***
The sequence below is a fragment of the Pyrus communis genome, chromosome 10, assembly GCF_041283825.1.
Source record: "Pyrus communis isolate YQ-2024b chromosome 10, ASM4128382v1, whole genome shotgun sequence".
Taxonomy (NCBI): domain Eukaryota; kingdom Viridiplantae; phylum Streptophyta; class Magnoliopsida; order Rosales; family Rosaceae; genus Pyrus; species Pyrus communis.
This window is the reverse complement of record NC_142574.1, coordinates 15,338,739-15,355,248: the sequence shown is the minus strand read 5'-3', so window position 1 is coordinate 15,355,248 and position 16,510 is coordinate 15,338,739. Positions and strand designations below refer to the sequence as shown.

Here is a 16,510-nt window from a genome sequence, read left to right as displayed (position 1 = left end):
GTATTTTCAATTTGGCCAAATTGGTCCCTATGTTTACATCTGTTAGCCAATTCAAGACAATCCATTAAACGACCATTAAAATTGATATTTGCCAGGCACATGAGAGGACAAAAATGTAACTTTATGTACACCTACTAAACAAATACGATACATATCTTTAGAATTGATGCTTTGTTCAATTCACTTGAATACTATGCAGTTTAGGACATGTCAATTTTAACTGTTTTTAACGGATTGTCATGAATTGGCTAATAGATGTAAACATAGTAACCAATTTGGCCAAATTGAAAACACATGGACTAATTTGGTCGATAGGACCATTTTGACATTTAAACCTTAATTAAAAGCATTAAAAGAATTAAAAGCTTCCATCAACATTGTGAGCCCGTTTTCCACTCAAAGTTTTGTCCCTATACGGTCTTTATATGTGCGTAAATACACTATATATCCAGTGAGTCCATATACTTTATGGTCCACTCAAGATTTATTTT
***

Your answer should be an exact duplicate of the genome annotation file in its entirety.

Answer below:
The sequence below is a fragment of the Pyrus communis genome, chromosome 10, assembly GCF_041283825.1.
Source record: "Pyrus communis isolate YQ-2024b chromosome 10, ASM4128382v1, whole genome shotgun sequence".
Taxonomy (NCBI): domain Eukaryota; kingdom Viridiplantae; phylum Streptophyta; class Magnoliopsida; order Rosales; family Rosaceae; genus Pyrus; species Pyrus communis.
This window is the reverse complement of record NC_142574.1, coordinates 15,338,739-15,355,248: the sequence shown is the minus strand read 5'-3', so window position 1 is coordinate 15,355,248 and position 16,510 is coordinate 15,338,739. Positions and strand designations below refer to the sequence as shown.

Here is a 16,510-nt window from a genome sequence, read left to right as displayed (position 1 = left end):
GTATTTTCAATTTGGCCAAATTGGTCCCTATGTTTACATCTGTTAGCCAATTCAAGACAATCCATTAAACGACCATTAAAATTGATATTTGCCAGGCACATGAGAGGACAAAAATGTAACTTTATGTACACCTACTAAACAAATACGATACATATCTTTAGAATTGATGCTTTGTTCAATTCACTTGAATACTATGCAGTTTAGGACATGTCAATTTTAACTGTTTTTAACGGATTGTCATGAATTGGCTAATAGATGTAAACATAGTAACCAATTTGGCCAAATTGAAAACACATGGACTAATTTGGTCGATAGGACCATTTTGACATTTAAACCTTAATTAAAAGCATTAAAAGAATTAAAAGCTTCCATCAACATTGTGAGCCCGTTTTCCACTCAAAGTTTTGTCCCTATACGGTCTTTATATGTGCGTAAATACACTATATATCCAGTGAGTCCATATACTTTATGGTCCACTCAAGATTTATTTT